Sheepherder's Hors d'Oeuvres, Jersey Lilly, MT
In 1995, Bill finally sold the bar to Jerry Brown, who'd been telling him on their hunting trips for many years that he would like to own the place. Brown was a burial vault magnate, who'd made a good living manufacturing and installing "concrete outer internment receptacles" in Milwaukee and elsewhere, in addition to owning livestock. In 2004, Boots Kope and June Nygren met at the bar, and where later married. Like the several previous owners of the place, Kope and Nygren valued the community center role of the bar, now the only remaining business in Ingomar. When they saw it starting to decline, they purchased the place themselves in 2010, and have run it ever since, most of the time with only the two of them, taking off only one or two weeks a year for vacation.

Ingomar, Montana
When I rolled up to the Jersey Lilly, the place was closed, with no vehicles in sight. There was a note in the window about how it would open late that day. I later learned this was due to a long drive to resupply the oranges for the sheepherders' hors d'oeuvres. I also learned that it was unwise to go to the Lilly without a reservation, and I was fortunate that they could slip in one extra if I was okay sitting at the bar (I am very much okay sitting at the bar). Boots brought me out a serving of their iconic appetizer, and explained as he no doubt has many hundreds of times that I should try them even if I don't like onions, as the oranges combine in an unexpected taste. He was right, of course.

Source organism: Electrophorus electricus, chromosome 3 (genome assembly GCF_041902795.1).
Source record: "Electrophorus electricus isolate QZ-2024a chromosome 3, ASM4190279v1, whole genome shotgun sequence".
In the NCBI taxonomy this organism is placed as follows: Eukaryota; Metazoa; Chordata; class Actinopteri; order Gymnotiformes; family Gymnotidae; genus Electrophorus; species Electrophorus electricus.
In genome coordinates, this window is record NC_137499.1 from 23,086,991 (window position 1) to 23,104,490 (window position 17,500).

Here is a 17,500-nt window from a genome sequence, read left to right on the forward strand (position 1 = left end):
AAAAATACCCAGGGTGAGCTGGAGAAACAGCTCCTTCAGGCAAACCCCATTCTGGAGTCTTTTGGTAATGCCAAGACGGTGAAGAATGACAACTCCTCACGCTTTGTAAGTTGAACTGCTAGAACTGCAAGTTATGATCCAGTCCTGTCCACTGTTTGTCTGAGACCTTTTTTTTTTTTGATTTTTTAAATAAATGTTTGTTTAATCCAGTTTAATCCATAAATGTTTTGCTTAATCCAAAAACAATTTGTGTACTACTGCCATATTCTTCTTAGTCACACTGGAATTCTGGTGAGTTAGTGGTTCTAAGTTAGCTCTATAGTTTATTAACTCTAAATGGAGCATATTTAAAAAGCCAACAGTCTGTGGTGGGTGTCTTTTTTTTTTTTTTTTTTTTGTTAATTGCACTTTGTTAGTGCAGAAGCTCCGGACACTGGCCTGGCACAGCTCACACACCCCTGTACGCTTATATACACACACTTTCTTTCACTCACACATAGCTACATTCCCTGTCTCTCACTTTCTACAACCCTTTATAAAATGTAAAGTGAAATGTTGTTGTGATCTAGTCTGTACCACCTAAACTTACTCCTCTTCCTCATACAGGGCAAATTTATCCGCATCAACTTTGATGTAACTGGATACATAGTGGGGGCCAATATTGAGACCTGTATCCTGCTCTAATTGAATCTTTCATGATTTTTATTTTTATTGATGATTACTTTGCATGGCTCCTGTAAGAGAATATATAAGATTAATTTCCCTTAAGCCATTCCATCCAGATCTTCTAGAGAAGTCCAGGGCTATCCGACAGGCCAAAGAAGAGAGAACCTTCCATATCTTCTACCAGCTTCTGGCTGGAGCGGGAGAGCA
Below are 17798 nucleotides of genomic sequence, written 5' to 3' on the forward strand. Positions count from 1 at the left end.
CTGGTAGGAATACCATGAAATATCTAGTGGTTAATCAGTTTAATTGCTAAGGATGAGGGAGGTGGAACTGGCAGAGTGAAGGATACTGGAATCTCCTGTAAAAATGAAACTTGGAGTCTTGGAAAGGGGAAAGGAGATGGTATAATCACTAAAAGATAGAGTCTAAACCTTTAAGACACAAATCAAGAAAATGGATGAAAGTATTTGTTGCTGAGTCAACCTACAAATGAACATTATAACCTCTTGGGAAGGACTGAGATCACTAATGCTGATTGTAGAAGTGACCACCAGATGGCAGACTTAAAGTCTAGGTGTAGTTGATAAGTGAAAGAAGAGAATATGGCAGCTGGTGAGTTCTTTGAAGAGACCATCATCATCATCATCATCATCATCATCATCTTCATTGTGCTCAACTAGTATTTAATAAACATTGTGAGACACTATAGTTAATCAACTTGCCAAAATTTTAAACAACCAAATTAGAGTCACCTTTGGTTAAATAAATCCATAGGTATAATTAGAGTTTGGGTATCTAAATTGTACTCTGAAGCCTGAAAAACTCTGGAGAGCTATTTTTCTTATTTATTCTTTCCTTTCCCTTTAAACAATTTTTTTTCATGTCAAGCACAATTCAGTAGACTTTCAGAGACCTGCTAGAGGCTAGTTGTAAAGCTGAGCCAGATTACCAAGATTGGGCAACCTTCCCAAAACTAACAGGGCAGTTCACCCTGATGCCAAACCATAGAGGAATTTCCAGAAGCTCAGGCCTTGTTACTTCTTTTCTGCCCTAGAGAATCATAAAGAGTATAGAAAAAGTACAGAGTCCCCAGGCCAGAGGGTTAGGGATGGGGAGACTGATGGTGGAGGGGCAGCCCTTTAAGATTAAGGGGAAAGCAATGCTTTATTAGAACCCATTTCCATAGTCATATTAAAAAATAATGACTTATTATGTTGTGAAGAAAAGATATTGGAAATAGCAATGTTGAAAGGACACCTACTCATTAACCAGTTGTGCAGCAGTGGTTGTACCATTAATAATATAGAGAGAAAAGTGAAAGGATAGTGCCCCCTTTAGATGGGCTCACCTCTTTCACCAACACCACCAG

Bull Pen and Heifer Pen outhouses at 
Jersey Lilly Saloon, Ingomar, MT
I had a good, local beef burger and fried potatoes, wandered the place taking pictures and reading the many newspaper clippings on the walls, returning to the bar to chat with Kope as June worked the kitchen. I felt fortunate to get in, and even more fortunate that people like Boots and June were around to preserve this great place. They have steady business from around the world -- there are precious few people living nearby and their guest book contains visitors from Switzerland, Mongolia, Germany, China, Tanzania, and many, many other far flung places from around the world and across the U.S. And yet the future of the Jersey Lilly is uncertain. The couple has had the place for sale for some time now, not due to lack of business, but from a desire to move closer to their kids and grandkids. They want very much to sell it to someone who will preserve and carry on the cherished traditions, but admit that eventually, if no buyer is found, they will simply shut it down. This would be sad indeed, so if you get a chance to go, you must take it (and make sure to call for a reservation!).

Est. 1948 - Building constructed: 1914
Previous bars in this location: The Oasis (1933-1948)
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Reviews: billingsgazette - atlasobscura - greatfallstribune - montana-mint - - onlyinyourstateyelp - tripadvisor - visitmt